A Pivot to China or Just a Pivot?

Much comment has been made about President Xi’s visit, with claims of selling out both the jobs of steelworkers and the human rights of minorities in the PRC, alongside others regarding the commercial benefits.  The most interesting comments in my view however, have come from across the Atlantic, with, for example, Foreign Policy magazine saying:

“That has plenty of observers in the United States and the U.K. fretting that Osborne’s courtship of China threatens the decades-old special relationship that has long served as the keystone of the trans-Atlantic alliance. While the White House publicly downplays the significance of the Sino-British embrace — “the United States welcomes strong relations between our allies and China,” press secretary Josh Earnest said Monday — many U.S. diplomats are privately said to be “incandescent” with rage at Britain. And many in Britain, from former officials to current opposition politicians, have excoriated what they see as a British sell-out to Beijing.”


Considering the Obama administrations on well publicised “pivot” to Asia”, it might be argued that Cameron and Osborne are merely following their lead.  I would however like to put a different perspective on it.  

Since Margaret Thatcher’s election victory in 1979, Britain, under both Conservative and Labour administrations has followed an essentially similar foreign policy: junior partner to the USA in global matters while trying to drag the EU in a more free-market, pro-NATO, neo-liberal direction.  While most people will not remember, or at least not remember well, anything different, this was not always the case.  While I do not wish to delve into the into the policy of “European Balance of Power” that had dominated Britain’s foreign policy for centuries until World War I, during the intervening 65 years the policy was much more multi-polar.  While not always successful (notably the failure to prevent the circumstances that led to World War II), it was nuanced.  Clement Attlee tried to sail a middle ground between the USA and USSR, at least to begin with., and in 1950 the UK was the first western government to recognise the People’s Republic of China.  The Conservative administrations of the 1950s and early 1960s tried to combine decolonisation with an effort to turn the Commonwealth into an economic relationship and one into which the European efforts at integration (EFTA and EEC) might be combined.  Harold Wilson in the 1960s avoided entanglement in Vietnam, while many of the difficulties in the negotiations for joining the EEC by Wilson and Heath and subsequent re-negotiation by Wilson revolved around ongoing trade relationships with Commonwealth members.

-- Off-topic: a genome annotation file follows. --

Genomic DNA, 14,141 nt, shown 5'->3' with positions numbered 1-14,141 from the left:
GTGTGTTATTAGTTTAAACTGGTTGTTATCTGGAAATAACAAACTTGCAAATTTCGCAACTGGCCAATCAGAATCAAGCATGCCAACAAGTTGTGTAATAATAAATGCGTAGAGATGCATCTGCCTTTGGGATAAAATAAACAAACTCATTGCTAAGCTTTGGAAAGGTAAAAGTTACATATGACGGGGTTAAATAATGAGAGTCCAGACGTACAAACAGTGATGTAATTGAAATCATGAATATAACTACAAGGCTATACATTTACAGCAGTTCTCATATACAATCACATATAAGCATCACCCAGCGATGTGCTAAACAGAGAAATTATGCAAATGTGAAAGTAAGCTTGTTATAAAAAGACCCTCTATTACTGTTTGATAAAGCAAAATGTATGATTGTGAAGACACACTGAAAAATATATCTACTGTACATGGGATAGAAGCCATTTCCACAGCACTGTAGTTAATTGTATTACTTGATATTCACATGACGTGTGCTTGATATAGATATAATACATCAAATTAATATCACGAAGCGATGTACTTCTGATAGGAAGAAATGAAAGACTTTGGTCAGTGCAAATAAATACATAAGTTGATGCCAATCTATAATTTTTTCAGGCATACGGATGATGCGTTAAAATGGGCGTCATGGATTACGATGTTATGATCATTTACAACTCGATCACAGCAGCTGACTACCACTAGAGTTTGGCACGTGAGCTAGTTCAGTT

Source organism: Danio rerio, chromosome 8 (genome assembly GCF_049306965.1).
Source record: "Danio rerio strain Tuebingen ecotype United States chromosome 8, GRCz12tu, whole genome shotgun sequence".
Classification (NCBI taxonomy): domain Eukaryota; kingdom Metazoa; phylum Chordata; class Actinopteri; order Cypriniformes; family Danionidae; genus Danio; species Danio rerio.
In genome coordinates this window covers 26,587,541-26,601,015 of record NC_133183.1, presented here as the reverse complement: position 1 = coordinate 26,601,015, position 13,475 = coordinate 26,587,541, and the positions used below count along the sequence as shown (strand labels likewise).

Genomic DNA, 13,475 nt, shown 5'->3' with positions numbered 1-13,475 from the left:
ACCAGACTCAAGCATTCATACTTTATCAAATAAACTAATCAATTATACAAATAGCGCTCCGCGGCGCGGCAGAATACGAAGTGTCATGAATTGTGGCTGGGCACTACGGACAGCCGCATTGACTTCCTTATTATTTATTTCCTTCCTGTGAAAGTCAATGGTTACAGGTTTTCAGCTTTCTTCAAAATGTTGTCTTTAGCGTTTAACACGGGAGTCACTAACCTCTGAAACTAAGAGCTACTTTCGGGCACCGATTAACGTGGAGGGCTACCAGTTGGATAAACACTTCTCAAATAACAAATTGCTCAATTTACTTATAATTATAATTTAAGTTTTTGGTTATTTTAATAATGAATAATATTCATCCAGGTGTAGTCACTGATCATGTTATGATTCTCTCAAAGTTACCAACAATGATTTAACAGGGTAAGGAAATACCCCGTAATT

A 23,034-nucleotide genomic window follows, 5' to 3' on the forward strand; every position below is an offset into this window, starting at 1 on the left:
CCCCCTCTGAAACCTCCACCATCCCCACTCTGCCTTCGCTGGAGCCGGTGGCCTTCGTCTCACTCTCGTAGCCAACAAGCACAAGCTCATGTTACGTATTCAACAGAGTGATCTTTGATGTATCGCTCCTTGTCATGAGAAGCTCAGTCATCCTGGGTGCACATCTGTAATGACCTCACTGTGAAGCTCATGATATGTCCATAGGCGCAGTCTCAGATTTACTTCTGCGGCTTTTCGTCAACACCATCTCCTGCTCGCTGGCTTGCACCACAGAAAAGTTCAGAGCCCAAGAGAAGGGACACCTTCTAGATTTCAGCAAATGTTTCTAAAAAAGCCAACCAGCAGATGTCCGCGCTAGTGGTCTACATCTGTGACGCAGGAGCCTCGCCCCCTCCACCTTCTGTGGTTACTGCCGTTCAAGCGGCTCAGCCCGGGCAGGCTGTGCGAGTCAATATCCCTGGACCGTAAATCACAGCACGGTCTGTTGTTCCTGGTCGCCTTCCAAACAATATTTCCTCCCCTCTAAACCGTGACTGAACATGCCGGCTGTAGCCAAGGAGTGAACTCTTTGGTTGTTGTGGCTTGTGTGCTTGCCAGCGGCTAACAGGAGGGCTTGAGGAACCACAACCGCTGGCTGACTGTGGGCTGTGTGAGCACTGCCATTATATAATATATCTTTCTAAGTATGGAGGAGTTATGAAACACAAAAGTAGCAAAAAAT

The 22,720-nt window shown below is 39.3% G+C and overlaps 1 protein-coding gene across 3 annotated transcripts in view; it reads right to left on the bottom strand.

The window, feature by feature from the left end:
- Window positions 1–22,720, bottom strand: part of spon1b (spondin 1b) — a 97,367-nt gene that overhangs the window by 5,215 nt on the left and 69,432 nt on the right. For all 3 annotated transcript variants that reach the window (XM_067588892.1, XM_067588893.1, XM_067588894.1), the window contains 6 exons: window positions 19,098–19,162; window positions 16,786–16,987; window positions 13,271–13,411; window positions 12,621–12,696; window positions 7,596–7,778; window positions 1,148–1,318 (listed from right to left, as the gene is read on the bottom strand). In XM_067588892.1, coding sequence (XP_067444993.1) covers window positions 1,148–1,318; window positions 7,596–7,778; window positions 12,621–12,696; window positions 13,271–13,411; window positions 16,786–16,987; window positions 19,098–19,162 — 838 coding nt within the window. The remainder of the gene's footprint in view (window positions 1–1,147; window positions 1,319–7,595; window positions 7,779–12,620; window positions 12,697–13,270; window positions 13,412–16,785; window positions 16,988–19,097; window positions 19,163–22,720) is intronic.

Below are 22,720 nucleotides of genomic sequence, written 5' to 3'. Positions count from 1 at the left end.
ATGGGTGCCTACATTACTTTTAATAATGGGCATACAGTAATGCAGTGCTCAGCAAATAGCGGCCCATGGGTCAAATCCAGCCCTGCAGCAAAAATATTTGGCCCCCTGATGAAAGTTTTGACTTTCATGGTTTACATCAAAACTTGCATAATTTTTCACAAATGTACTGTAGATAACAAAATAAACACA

So does this week’s visit by President Xi mark a pivot to a more diverse foreign policy?  Maybe not by itself but let us look at other events:

  • The UK was the first western country to apply to join the Chinese sponsored Asian Infrastructure Development Bank in March 2015, at a time when America was rather hostile to what it saw as a rival to the US-led World Bank.
  • The current government’s policy of re-negotiation of Britain’s EU membership (whether it is successful or not) is aimed at somewhat loosening these ties.
  • Philip Hammond re-opened the UK embassy in Tehran in August and immediately made efforts to strengthen trade ties with Iran, while Washington remains much more cautious.

Next month sees the visit of India’s Prime Minister Modi to the UK, and possibly a similarly warm welcome as given to President Xi.

Creating a more multi-dimensional foreign policy will not be easy, but if it can be achieved, it may well offer many benefits.


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